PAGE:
Proving the CCA-insecurity of El Gamal encryption scheme

I am trying to prove that El Gamal Encryption is not CCA-Secure.

If an adversary queried the encryption oracle for the encryption of $$m=1$$, he'll get a pair $$(c_1,c_2)=(g^y,g^{xy}\cdot m)=(g^y,g^{xy}\cdot 1)=(g^y,g^{xy}).$$ Then he could calculate $$g^{-xy}$$. Then he sends the challenger a pair $$(m_0,m_1)$$. When he gets the challenge ciphertext $$(c_1^*,c_2^*)$$ he can decrypt it and finds out which message has been encrypted. Hence, the adversary wins the experiment with non-negligible probability.

Does this prove make sense, or did I miss something?

Edit

This solution does not work since the value of y does not belong to the key, but it's generated randomly for every encryption.

A right solution would be as follows:

The adversary chooses some messages $$m_0=x\ and\ m_1=y$$. Then he sends these two messages $$(m_0,m_1)$$ to the challenger and get the encryption of one of them $$$$. Then he picks some z and multiplies it with the $$c_2$$ so he gets a new ciphertext $$$$. Then he queries the decryption oracle for the decryption of the new ciphertext. So, the resulting plaintext is either $$x . z$$ or $$y . z$$. Hence he can know which message has been encrypted.

• Welocme to Cryto.SE! Your proof doesn't quite work or at least it proves something else ;). Keep in mind that in ElGamal, $y$ is sampled at random for every new message. so after you ask for encryption of $1$, the next encryption will be $(g^{y'}, g^{xy'}*m)$. So as you've shown ElGamal would be insecure if we reused $y$. – Marc Ilunga Aug 15 at 23:03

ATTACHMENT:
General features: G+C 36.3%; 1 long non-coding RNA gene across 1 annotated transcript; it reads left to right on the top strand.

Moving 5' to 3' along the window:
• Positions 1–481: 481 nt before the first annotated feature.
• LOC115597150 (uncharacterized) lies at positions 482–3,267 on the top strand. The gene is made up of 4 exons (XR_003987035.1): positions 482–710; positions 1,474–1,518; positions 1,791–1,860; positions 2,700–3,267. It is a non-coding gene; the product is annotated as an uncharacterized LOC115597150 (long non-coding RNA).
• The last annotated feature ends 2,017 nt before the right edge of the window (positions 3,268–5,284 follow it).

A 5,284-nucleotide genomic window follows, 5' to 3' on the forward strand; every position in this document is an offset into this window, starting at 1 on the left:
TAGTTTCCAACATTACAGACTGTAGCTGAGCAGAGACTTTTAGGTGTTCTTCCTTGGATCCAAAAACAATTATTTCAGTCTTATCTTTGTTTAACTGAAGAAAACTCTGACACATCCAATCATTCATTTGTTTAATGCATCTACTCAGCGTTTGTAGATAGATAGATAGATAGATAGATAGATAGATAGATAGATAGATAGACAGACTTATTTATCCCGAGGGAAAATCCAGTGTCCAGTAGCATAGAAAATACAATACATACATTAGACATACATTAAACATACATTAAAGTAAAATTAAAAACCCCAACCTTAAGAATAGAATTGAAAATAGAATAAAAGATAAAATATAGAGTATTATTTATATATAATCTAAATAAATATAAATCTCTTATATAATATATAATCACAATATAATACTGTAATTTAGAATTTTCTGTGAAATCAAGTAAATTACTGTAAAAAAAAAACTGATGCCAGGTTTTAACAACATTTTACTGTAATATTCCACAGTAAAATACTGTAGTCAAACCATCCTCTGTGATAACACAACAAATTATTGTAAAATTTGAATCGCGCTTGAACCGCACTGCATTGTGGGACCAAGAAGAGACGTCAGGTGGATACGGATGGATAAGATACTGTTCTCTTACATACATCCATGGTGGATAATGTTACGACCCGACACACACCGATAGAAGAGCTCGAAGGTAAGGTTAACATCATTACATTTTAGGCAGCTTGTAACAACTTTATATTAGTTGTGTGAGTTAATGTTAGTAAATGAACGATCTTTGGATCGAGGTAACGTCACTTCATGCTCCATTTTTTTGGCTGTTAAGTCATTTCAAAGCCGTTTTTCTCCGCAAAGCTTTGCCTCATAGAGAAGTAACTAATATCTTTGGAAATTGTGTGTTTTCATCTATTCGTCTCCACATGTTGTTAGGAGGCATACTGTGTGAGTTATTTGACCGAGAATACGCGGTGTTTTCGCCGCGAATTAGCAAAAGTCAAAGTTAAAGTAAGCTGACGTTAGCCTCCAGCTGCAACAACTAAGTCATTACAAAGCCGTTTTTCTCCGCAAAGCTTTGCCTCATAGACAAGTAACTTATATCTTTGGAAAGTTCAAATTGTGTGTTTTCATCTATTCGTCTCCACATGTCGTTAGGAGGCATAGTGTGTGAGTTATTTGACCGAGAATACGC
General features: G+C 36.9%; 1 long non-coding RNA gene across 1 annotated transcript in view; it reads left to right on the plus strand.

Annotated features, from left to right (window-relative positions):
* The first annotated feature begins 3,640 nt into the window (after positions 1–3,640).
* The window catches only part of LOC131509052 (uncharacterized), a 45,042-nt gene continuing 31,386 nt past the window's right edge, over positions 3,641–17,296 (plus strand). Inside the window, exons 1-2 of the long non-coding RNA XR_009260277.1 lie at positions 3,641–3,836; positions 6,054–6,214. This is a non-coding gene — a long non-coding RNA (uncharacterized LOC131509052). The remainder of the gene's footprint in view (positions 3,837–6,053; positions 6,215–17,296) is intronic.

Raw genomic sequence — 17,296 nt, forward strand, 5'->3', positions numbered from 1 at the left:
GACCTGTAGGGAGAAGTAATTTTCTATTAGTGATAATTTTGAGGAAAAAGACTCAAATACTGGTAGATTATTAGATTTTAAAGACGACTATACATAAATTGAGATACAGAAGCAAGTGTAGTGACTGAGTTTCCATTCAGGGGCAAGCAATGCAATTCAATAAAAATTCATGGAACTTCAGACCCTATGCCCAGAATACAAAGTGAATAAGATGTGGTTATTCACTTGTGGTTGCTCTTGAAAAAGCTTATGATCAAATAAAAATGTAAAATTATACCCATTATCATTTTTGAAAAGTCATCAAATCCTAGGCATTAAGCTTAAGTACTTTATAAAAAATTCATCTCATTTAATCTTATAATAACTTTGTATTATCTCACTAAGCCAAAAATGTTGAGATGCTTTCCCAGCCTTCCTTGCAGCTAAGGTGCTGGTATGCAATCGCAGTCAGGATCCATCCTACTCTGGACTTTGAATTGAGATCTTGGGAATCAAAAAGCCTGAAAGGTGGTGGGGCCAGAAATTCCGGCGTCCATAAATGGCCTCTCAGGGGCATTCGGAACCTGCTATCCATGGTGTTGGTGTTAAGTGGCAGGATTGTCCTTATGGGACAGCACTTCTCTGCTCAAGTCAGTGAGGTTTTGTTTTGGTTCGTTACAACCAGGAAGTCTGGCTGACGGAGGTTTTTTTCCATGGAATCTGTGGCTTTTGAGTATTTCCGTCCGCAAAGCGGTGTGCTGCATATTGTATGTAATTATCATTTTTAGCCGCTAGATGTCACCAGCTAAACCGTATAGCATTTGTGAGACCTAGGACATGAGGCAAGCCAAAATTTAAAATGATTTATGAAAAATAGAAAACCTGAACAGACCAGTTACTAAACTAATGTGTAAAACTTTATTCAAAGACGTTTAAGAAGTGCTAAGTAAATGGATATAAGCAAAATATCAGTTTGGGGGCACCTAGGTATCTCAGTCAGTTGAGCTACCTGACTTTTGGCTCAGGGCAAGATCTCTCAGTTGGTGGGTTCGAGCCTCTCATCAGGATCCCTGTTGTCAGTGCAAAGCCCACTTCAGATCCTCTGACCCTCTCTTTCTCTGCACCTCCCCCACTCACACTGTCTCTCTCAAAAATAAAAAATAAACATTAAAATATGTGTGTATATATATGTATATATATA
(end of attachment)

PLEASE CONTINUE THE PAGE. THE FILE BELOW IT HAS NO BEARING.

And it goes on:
• Now on the question of proving IND-CCA (in)security, in the challenge phase you'll submit $(m_0, m_1)$ and receive $E(m_b), b \in \{0,1\}$. The idea is to used the decryption oracle to get the decryption of some crafted ciphertext $c'$ and use that to decide whether $b = 0$ or $b = 1$. Obviously $c'$ can be $E(m_b)$ , so the challenge is how can we make up a valid ciphertext? – Marc Ilunga Aug 15 at 23:08
• Thanks for the answer. But in the CCA-security experiment for public key encryption schemes in "Introduction to modern cryptography", (sk,pk) <-- $Gen(1^{n})$ is called once at the begin of the experiment. and then the generated key will be used to encrypt and decrypt all messages in the experiment without picking a new y every time.That was the confusion :(. – SY_R Aug 16 at 8:01
• The $key-gen$ algorithm is called once for sure but that algorithm generates $(x, g^x)$, where $x$ is the private key and $g^x$ the public key.But for encryption you still need to generate a new $y$ for encryption otherwise ElGamal would be completely insecure. In that case there's no point to really study CCA security since everyone could decrypt any ciphertext. – Marc Ilunga Aug 16 at 8:33

No, as written, your technique doesn't work (as there's no specific reason why the encryption oracle use the same $$y$$ as the challenge ciphertext).
• He can multiply the challenge ciphertext with some value $x$. Then he can query the decryption oracle for the decryption of $c.x$ since this value has not been queried yet. I think I got it! thank you :) – SY_R Aug 16 at 20:49